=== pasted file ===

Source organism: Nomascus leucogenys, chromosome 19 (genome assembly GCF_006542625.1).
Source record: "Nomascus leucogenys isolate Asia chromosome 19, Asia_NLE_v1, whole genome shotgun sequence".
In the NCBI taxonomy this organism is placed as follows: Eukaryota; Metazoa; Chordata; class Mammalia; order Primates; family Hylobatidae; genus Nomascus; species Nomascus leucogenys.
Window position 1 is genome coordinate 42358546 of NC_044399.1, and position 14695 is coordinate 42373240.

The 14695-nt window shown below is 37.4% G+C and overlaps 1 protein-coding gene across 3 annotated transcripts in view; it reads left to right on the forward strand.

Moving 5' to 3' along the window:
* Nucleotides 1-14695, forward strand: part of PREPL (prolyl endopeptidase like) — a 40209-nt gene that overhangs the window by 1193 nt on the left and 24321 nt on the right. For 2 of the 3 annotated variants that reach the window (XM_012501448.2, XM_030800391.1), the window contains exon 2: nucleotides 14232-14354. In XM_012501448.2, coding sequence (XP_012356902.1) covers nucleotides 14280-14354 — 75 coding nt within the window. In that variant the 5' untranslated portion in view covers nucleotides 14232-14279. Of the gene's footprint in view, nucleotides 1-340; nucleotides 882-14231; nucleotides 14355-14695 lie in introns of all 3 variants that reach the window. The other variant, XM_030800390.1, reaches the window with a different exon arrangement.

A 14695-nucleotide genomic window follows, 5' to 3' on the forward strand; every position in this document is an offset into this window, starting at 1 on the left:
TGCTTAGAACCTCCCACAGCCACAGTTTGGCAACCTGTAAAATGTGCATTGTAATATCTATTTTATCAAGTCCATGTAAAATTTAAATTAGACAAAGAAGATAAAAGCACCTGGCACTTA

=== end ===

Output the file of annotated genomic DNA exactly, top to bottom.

Source organism: Nomascus leucogenys, chromosome 19 (genome assembly GCF_006542625.1).
Source record: "Nomascus leucogenys isolate Asia chromosome 19, Asia_NLE_v1, whole genome shotgun sequence".
In the NCBI taxonomy this organism is placed as follows: Eukaryota; Metazoa; Chordata; class Mammalia; order Primates; family Hylobatidae; genus Nomascus; species Nomascus leucogenys.
Window position 1 is genome coordinate 42358546 of NC_044399.1, and position 14695 is coordinate 42373240.

The 14695-nt window shown below is 37.4% G+C and overlaps 1 protein-coding gene across 3 annotated transcripts in view; it reads left to right on the forward strand.

Moving 5' to 3' along the window:
* Nucleotides 1-14695, forward strand: part of PREPL (prolyl endopeptidase like) — a 40209-nt gene that overhangs the window by 1193 nt on the left and 24321 nt on the right. For 2 of the 3 annotated variants that reach the window (XM_012501448.2, XM_030800391.1), the window contains exon 2: nucleotides 14232-14354. In XM_012501448.2, coding sequence (XP_012356902.1) covers nucleotides 14280-14354 — 75 coding nt within the window. In that variant the 5' untranslated portion in view covers nucleotides 14232-14279. Of the gene's footprint in view, nucleotides 1-340; nucleotides 882-14231; nucleotides 14355-14695 lie in introns of all 3 variants that reach the window. The other variant, XM_030800390.1, reaches the window with a different exon arrangement.

A 14695-nucleotide genomic window follows, 5' to 3' on the forward strand; every position in this document is an offset into this window, starting at 1 on the left:
TGCTTAGAACCTCCCACAGCCACAGTTTGGCAACCTGTAAAATGTGCATTGTAATATCTATTTTATCAAGTCCATGTAAAATTTAAATTAGACAAAGAAGATAAAAGCACCTGGCACTTA